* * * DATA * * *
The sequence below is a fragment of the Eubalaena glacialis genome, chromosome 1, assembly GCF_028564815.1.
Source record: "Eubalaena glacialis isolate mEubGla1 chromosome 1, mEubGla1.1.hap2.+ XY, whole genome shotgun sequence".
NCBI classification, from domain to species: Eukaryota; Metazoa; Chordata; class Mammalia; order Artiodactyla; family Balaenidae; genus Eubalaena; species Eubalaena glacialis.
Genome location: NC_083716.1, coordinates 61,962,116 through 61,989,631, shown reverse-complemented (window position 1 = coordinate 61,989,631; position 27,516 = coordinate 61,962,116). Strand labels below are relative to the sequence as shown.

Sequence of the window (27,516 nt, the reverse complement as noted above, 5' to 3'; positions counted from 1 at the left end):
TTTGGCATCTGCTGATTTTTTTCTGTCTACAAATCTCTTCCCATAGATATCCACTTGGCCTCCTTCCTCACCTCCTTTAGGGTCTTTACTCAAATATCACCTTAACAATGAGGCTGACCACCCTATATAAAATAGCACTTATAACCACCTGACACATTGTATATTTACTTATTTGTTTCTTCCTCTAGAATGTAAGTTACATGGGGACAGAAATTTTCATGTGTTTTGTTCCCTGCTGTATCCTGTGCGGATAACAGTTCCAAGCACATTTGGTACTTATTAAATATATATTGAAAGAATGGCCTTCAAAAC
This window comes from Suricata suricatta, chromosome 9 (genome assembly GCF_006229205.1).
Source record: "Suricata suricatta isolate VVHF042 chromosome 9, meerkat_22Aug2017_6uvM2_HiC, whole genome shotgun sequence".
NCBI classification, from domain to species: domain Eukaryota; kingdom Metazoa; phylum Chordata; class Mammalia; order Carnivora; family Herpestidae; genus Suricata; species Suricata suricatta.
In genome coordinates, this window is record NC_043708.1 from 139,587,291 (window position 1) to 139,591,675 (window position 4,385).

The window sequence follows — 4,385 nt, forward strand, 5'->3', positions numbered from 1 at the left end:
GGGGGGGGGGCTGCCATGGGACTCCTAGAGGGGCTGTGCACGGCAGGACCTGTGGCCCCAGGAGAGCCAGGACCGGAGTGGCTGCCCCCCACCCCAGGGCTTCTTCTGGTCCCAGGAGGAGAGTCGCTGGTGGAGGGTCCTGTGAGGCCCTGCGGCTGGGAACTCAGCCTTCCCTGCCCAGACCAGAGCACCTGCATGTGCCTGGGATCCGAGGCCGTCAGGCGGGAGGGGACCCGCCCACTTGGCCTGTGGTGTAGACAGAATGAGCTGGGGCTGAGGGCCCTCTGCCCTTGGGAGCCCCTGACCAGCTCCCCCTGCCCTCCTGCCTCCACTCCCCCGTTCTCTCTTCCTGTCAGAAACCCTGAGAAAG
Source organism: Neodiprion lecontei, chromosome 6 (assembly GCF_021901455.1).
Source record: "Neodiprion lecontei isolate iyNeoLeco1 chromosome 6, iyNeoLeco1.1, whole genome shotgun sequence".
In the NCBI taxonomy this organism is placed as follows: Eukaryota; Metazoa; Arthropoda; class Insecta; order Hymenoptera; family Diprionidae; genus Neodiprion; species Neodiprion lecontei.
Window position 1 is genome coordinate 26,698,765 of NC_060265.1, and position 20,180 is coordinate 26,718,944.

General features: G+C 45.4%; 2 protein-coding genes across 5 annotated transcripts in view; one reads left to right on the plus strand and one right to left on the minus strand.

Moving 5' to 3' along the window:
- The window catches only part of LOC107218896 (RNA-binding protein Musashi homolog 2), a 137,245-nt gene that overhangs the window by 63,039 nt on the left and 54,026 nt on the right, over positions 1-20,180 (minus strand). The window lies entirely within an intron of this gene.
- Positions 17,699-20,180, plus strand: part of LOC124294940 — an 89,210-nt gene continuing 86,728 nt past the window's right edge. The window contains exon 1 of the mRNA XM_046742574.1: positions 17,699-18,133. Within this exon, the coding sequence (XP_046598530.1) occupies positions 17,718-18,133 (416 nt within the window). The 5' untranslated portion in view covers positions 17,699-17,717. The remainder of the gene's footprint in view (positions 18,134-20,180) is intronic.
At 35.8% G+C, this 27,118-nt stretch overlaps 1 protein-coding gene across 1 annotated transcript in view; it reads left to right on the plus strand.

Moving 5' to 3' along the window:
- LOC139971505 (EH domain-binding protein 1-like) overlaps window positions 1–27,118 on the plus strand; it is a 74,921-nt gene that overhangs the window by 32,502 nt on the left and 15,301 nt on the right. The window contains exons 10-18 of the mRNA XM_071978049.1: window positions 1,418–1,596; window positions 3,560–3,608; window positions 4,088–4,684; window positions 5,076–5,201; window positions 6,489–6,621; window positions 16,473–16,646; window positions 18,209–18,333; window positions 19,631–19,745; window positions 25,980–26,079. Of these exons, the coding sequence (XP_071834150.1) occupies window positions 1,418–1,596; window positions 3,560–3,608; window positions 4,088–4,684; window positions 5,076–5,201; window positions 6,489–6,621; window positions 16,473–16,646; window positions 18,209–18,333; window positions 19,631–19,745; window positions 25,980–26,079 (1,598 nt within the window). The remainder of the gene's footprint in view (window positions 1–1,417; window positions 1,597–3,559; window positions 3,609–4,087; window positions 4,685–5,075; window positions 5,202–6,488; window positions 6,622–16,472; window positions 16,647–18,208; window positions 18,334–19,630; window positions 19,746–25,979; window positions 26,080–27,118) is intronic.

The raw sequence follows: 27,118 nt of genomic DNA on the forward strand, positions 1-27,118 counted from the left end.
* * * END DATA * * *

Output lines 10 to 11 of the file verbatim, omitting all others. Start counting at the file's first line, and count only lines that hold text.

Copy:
In genome coordinates, this window is record NC_043708.1 from 139,587,291 (window position 1) to 139,591,675 (window position 4,385).

The window sequence follows — 4,385 nt, forward strand, 5'->3', positions numbered from 1 at the left end: